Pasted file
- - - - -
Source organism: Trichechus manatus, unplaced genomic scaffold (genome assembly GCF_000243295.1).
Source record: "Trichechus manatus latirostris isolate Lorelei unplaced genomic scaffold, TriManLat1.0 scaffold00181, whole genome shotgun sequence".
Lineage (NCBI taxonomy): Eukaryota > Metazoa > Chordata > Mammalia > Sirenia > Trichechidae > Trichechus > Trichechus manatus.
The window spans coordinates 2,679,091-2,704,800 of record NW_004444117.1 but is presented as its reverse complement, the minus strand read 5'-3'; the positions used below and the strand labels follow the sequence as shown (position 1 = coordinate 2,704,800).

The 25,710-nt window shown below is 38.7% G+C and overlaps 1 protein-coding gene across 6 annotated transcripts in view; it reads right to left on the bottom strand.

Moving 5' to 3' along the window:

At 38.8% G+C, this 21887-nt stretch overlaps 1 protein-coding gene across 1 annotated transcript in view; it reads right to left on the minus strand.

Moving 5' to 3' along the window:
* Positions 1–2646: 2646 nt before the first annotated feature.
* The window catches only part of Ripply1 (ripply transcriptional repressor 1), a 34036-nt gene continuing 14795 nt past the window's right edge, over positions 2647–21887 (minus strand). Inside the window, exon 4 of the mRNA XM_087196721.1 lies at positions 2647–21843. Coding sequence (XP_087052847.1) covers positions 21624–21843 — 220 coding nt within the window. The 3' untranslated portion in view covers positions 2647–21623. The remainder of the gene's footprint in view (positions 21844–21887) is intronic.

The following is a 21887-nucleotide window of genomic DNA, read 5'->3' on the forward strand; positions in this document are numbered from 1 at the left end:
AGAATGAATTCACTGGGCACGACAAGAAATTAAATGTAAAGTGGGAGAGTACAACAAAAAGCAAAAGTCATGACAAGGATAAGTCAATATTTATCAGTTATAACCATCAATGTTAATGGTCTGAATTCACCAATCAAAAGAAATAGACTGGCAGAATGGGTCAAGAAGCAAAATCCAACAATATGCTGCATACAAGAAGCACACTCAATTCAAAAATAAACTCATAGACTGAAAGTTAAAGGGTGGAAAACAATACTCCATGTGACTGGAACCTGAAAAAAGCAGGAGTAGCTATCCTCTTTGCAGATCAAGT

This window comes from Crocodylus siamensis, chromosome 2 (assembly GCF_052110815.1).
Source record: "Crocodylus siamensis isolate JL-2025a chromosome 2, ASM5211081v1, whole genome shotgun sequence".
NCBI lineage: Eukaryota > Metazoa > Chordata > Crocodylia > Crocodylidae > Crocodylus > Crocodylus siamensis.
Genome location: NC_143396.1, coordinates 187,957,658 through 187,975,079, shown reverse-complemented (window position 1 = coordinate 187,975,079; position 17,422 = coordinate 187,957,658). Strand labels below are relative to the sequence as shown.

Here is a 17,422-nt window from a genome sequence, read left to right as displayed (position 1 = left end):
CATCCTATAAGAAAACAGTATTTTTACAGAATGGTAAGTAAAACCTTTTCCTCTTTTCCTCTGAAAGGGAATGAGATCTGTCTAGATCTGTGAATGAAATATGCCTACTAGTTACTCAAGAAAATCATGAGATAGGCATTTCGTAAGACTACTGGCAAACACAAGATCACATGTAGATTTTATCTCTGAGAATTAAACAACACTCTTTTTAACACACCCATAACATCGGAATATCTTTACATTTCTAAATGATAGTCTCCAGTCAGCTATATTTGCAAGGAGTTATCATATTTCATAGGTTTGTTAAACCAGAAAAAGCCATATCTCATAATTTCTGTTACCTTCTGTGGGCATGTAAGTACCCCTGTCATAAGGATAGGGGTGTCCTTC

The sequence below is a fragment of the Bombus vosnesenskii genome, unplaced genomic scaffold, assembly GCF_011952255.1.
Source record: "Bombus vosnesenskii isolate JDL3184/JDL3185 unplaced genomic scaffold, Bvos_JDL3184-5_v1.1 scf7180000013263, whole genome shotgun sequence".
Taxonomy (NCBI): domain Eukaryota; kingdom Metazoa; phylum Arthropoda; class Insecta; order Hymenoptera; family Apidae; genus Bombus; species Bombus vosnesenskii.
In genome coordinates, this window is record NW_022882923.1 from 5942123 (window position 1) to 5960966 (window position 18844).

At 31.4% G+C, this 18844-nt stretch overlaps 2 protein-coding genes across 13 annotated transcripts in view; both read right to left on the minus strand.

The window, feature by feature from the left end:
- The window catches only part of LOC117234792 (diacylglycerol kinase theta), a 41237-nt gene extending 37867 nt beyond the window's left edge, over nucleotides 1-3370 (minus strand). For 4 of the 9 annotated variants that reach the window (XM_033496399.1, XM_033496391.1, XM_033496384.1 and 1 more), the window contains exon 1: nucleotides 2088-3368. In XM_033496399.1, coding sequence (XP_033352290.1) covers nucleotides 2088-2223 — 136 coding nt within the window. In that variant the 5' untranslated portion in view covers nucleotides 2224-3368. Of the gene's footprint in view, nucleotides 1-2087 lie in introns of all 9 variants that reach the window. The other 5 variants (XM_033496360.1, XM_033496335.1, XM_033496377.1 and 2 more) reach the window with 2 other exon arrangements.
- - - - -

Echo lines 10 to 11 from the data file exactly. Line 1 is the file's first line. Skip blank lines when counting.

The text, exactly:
* The window catches only part of Ripply1 (ripply transcriptional repressor 1), a 34036-nt gene continuing 14795 nt past the window's right edge, over positions 2647–21887 (minus strand). Inside the window, exon 4 of the mRNA XM_087196721.1 lies at positions 2647–21843. Coding sequence (XP_087052847.1) covers positions 21624–21843 — 220 coding nt within the window. The 3' untranslated portion in view covers positions 2647–21623. The remainder of the gene's footprint in view (positions 21844–21887) is intronic.

The following is a 21887-nucleotide window of genomic DNA, read 5'->3' on the forward strand; positions in this document are numbered from 1 at the left end: